there are areas (like the hotel and office building) that were un-
touched.  There is block after block of rubble, without a building
left standing.  Most of the people have gone to the country, and
though there are still plenty around the place it is'nt crowded.

     The Japanese people are very friendly and cooperative.  They
are glad that the war is over, even if it did end the way it did.
At present there is a food shortage, and the rice crops were poor
this year.  Consequently the people are worried about the coming
winter.  Only uniforms have been produced in the last three years,
and there is also a cloth shortage.  Most of the men you see (Japs)
are wearing some sort of a uniform, and the women wear pants tight
at the bottoms like a zoot suit.  Yesterday I bought about 29 yards
of white silk cloth at two yen per yard, 13 1/3 cents per yard, which
I will send to mother.  She should be able to make a lot of blouses
out of it.  As usual the GIs have gone all out for souviner buying
and prices are going up.  I am going to wait until I can get over
to NARA or KYOTO before I do any large scale buying.

     What is your situation in regard to overseas service?  I have an
idea that you may never leave the states.  I don't see how they could
use you over here now in your present type of work, and I don't think
they would put you in the MPs, or Inf.

     A small SNAFU has just come up here, which will require my
undivided attention, so I will sign off.
                                  [signed] Leonard

Tuesday, June 17, 2014

August 7, 1945

Apparently Uncle Len had Hepatitis A, or infectious hepatitis.

                                              Aug 7th
Dear Arnold,
     This may catch up with you in Florida.
You should be getting rich on travel pay
and per diem. I feel perfectly well
but will probably be here another week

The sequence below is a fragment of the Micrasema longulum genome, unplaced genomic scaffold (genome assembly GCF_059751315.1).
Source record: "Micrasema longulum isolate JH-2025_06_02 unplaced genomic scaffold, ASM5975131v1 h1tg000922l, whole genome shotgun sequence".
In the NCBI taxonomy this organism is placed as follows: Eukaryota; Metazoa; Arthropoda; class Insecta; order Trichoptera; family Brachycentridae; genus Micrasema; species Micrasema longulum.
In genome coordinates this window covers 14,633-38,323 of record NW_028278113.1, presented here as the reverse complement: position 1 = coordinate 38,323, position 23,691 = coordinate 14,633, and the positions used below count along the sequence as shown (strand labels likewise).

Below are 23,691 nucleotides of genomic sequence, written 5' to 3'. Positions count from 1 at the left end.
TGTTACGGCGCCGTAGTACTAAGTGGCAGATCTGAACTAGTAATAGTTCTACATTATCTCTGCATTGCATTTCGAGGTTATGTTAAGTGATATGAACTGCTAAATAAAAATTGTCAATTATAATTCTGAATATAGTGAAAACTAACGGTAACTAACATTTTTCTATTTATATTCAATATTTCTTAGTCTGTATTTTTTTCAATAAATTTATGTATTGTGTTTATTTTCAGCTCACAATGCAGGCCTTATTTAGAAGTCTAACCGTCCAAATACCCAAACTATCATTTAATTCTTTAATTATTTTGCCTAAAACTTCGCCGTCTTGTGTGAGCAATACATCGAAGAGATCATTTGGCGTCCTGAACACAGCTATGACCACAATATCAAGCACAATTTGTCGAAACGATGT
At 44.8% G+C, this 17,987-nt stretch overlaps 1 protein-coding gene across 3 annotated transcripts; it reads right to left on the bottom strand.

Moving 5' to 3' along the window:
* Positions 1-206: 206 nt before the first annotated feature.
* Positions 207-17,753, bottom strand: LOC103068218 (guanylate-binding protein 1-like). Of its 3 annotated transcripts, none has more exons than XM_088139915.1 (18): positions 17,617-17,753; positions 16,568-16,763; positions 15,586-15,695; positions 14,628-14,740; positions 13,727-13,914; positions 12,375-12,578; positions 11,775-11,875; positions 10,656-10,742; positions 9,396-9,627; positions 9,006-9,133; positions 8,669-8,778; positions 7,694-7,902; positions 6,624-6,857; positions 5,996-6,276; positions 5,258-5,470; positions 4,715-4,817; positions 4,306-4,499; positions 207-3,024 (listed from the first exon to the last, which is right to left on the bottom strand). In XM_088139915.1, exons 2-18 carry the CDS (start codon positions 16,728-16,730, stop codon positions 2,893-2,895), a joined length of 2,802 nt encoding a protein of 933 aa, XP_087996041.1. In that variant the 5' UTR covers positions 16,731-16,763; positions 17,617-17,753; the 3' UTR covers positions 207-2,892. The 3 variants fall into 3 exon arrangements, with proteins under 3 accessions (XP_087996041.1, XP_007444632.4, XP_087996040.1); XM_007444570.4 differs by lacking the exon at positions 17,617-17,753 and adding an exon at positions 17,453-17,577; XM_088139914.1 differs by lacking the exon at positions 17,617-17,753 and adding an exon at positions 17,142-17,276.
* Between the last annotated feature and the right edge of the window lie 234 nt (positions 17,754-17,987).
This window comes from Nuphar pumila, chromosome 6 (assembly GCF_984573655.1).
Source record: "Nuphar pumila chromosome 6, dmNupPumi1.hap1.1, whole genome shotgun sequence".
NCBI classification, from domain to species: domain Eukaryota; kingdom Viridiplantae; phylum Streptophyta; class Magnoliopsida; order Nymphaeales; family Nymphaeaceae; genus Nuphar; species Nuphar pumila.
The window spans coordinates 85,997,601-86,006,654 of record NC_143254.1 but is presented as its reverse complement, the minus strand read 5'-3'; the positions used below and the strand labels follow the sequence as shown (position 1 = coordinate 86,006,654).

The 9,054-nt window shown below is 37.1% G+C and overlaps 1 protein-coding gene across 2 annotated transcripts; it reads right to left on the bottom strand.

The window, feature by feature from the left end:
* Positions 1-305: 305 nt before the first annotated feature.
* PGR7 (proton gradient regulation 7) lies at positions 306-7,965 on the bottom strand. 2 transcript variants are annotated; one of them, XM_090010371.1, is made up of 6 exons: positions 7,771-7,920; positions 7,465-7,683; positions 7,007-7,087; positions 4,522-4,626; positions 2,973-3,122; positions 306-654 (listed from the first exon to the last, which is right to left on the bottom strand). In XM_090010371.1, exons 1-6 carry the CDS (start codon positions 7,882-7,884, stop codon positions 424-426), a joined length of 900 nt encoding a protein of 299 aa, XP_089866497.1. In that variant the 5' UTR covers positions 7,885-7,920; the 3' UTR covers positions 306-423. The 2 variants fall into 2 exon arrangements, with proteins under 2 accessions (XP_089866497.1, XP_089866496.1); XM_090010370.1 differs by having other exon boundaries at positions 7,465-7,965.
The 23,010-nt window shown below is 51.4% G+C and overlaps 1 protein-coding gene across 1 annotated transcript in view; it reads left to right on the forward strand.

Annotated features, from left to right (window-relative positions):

or so. Two other fellows and I built
a couple of model airplanes, one a
flyable Zero, and the other a solid model
of the P51, which we are giving to a nurse.
If you ever get sick get yellow
jaundice. The only cure is plenty of
rest, and except for two weeks when
I couldn't eat and felt like I had
been kicked in the stomach it hasn't
bothered me at all. However I
a pretty good case of it, they didn't
take my index until I had started
to get well about 16 days later and
it was 95.
     I am starting to put on a
little weight and gut. Enclosed are
two pictures of me. I probably weighed
around 140-150 lbs then (still do).


[page 2]

     Although I am a little late may I
extend birthday greetings to an old
man of 24. The three or four years have
really ripped by, what, and they
start accelerating from her on in. When
are you going to get married? or even
get a girl? or have you one in the wood-
pile that I don't know about?
     It looks like we will have to land
on Japan to make them surrender, and I'll
probably be there. How many points have
you got? I have 61! Not counting
my illegitimate children, so I'll
be around here got quite a while.
     Well that's about all for now.

July 16, 1945

                                                      July 16
                                                     Leyte Is PI
Dear Arnold,
     Well here I am back on Leyte, a hole
of the first waters. I am in a General Hosp
with a rather severe case of yellow jaundice.
For a while I was pretty yellow (still am), but
its clearing up a little now. I will probably be
here for a month or six weeks or so, as about
the only cure is a good long rest. I would get
sick just as we were coming out of combat. I
had expected to planned to visit Manila
and Baguio, and look up a lot of old friends.
Now I suppose that I will return just in
time to push off for Japan.
     Naturally there isn't much for me to
write about, inasmuch as I have been in bed
for almost three weeks. All I do is read,
sleep, play cards, or chew the fat with some
of the other patients. A hell of a life!
From your letter I surmise that you had a
good visit in the valley. I sure wish I
could have been there. I tell you what
I would like to have right now a thick
malted milk at that malt shop in Hanford,
or even a plain glass of cold fresh milk.

[page 2]

     If it is possible would you explain in a little
more detail just what kind of work you are
doing now (if any).
     Wel Bud, its pretty hard to think of
something to write about, when absolutely
nothing new happens, and when there isn't
much life (pep) in you. So I am going
to close. Write soon.

P.S. Address
     118th Gen Hosp
     APO 1002 c/PM
     S-- ---

June 5, 1945

MG probably means machine gun. A defilade is a defense configuration